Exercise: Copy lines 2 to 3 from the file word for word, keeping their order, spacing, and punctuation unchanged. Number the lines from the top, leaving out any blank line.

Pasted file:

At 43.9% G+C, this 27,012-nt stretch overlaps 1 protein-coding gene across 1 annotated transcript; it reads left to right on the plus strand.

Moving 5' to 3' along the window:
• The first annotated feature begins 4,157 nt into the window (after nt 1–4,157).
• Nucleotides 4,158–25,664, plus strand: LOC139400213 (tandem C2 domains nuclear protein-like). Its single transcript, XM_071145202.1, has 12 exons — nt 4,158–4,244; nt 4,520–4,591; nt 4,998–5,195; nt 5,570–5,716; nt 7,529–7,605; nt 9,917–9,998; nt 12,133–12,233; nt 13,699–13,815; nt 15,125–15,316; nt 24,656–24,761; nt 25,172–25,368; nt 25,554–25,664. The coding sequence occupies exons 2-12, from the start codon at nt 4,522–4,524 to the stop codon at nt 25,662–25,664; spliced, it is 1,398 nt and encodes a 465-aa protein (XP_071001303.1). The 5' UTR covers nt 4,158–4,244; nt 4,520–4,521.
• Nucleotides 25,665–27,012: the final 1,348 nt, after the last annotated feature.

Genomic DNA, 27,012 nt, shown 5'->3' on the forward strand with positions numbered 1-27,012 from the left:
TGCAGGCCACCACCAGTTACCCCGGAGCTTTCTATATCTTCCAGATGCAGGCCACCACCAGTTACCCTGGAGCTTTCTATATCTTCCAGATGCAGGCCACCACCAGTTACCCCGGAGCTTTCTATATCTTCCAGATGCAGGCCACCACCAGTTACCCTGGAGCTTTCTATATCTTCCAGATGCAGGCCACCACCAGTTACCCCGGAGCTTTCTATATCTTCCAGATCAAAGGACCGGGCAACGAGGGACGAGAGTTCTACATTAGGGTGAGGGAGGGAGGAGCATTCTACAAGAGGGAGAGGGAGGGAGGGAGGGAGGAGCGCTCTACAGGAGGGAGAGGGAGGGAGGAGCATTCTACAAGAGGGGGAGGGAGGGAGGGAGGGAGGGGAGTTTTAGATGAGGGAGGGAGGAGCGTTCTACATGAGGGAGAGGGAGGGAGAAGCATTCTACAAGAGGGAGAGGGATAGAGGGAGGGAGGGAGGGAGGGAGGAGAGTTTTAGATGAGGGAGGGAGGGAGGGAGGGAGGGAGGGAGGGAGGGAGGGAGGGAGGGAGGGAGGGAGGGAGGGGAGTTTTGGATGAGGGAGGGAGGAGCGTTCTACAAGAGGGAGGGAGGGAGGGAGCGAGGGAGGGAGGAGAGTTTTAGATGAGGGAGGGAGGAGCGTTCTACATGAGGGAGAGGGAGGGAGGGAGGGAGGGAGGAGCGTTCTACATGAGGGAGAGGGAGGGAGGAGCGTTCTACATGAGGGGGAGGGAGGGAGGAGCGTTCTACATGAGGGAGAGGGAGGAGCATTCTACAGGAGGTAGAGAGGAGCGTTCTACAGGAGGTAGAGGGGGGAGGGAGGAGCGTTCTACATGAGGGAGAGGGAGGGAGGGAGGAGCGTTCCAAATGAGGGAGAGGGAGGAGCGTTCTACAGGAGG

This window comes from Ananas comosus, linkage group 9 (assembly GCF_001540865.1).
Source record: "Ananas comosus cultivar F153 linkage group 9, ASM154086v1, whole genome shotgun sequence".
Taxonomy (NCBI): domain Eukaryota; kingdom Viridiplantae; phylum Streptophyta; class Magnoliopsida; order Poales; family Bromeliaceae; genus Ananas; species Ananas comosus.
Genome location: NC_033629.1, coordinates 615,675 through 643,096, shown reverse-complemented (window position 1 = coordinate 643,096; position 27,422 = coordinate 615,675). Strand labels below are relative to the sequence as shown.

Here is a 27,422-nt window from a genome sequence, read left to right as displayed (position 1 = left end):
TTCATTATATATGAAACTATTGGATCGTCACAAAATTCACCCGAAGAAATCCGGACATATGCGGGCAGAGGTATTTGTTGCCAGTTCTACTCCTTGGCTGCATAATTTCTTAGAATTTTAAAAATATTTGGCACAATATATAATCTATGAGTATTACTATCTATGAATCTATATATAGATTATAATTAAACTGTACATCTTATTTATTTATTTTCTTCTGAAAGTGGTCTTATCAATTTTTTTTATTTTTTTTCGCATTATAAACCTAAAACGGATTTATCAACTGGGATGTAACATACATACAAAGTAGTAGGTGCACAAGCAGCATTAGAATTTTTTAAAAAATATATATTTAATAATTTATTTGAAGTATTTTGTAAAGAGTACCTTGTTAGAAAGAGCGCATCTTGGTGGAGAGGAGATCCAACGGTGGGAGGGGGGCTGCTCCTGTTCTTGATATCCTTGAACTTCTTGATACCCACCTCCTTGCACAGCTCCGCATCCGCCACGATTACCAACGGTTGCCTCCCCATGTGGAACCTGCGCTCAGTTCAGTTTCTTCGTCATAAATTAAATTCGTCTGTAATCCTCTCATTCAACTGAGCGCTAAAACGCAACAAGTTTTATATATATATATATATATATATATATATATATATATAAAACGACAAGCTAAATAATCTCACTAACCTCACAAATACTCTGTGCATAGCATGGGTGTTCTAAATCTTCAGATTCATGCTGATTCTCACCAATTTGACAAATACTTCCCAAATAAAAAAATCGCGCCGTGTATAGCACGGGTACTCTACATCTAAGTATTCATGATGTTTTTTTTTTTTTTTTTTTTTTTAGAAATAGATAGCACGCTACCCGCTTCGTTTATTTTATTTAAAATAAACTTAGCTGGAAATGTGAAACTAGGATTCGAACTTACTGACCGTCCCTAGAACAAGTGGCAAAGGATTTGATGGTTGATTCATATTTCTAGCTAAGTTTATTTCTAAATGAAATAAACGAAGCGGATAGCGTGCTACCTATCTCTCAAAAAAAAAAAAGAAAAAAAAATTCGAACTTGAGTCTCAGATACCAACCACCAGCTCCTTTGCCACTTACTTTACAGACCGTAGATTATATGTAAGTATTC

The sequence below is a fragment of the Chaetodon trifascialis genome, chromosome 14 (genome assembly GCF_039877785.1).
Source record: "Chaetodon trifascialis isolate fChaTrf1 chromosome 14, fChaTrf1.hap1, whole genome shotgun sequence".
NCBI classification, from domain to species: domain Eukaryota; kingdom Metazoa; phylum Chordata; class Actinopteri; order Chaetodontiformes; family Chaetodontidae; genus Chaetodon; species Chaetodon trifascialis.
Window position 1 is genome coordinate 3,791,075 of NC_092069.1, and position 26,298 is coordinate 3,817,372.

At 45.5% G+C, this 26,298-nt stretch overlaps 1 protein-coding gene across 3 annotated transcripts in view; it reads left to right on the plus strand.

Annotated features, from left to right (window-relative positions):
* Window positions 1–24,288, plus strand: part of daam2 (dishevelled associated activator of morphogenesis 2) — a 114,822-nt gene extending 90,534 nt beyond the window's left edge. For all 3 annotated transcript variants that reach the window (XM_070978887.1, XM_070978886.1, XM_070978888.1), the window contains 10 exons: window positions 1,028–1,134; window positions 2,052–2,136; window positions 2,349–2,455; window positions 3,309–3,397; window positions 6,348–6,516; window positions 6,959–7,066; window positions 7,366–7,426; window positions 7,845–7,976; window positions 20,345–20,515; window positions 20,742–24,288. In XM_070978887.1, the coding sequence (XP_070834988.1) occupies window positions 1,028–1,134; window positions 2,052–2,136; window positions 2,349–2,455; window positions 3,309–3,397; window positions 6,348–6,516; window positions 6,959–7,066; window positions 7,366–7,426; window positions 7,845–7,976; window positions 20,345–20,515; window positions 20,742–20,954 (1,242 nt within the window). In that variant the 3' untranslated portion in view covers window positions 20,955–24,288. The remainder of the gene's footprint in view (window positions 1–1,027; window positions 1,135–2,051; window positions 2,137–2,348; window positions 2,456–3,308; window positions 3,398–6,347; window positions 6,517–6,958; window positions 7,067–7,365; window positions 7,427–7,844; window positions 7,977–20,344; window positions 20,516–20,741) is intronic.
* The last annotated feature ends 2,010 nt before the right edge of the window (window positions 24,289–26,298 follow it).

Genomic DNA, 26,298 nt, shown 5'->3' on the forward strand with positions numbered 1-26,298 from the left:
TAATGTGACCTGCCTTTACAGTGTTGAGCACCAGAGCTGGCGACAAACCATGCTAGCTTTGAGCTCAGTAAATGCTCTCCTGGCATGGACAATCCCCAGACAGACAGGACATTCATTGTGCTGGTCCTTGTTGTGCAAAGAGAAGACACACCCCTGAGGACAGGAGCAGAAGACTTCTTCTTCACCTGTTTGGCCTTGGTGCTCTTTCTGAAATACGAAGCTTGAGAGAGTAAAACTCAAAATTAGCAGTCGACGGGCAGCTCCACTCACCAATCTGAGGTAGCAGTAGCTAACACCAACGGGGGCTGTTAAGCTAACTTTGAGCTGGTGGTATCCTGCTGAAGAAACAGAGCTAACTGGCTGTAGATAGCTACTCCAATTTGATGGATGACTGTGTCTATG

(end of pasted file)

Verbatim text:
Moving 5' to 3' along the window:
• The first annotated feature begins 4,157 nt into the window (after nt 1–4,157).